What you should know about RESPs

The decision to open a Registered Educations Savings Plan is easy.  Every parent, who is financially able to, should open one to receive matching grants, tax-shelter investment income, and income split with a minor child.

We caution parents, however, to understand the different RESP options prior to setting one up.  The best way to understand an RESP account is to break down into three components – your original contribution; Canada Education Savings Grant (CESG); and investment income earned from Parts 1 and 2.

Decision Time

Parents need to also make three key decisions with respect to opening an RESP.

Determining the type of RESP account to open is the first decision to make.

There are different types of RESP accounts.  The two main types are self directed plans and pooled programs.  Our preference with any type of investment account is to keep things simple, low cost, and flexible.  This can all be achieved with the self-directed RESP option.  Pooled programs may require a minimum deposit, regular contributions, and have various up front and ongoing service fees.

We recommend anyone considering a pooled program to also explore the self directed option and compare both for fees and flexibility.  Too often we see people rushing out and purchasing a pooled RESP program without understanding all of the fees and features.

Many of the pooled options available have features that are unnecessarily complicated.   Whereever you initially open an RESP we feel you should have the right to move the RESP if you are not satisfied.  With many of the pooled options, it is very punitive to transfer out of the program.  Self-directed or pooled, we recommend opening a “family” plan rather than an “individual” plan, as it may provide greater flexibility in the future.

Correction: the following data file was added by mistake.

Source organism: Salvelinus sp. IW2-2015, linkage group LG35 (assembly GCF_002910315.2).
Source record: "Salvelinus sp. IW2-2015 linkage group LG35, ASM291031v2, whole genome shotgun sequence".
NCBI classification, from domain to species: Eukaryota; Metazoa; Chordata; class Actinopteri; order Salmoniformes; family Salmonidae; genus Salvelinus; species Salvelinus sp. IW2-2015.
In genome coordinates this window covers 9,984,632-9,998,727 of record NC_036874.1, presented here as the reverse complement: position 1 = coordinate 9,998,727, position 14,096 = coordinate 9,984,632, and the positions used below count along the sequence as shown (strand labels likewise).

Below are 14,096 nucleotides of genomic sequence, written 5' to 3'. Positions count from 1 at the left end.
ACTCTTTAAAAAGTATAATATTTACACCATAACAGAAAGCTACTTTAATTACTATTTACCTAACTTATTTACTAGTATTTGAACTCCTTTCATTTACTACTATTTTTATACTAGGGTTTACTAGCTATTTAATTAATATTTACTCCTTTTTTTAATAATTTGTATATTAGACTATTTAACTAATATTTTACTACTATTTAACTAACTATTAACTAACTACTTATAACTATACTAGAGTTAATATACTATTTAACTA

When to contribute to an RESP?

Many of the pooled programs have a required set dollar amount to be made at specified times.   The self directed option enables you to decide when you want to contribute and how much.  You can skip a year, or contribute more, depending on your financial situation. We feel this is important given the financial stress that many young families go through during the period of raising a family.

Age 15 is a key year that we look at when education planning for parents interested in receiving at least some of the CESG.  We recommend that parents contribute at least $2,000 to the RESP, or have made $100 annual payment for four years, before age 15.  If this is not done, then children are not eligible for the CESG even if contributions are made between the ages of 15 to 17.

There is often confusion around how much CESG may be carried forward if a contribution to an RESP is not made in a given year.  CESG amounts are able to be accumulated (beginning in 1998) until the end of the year in which a child turns 17 (subject to the special rule above).   This is good news for parents who were not able to start an RESP right away.

Unused CESG amounts can be carried forward for possible use in future years as follows: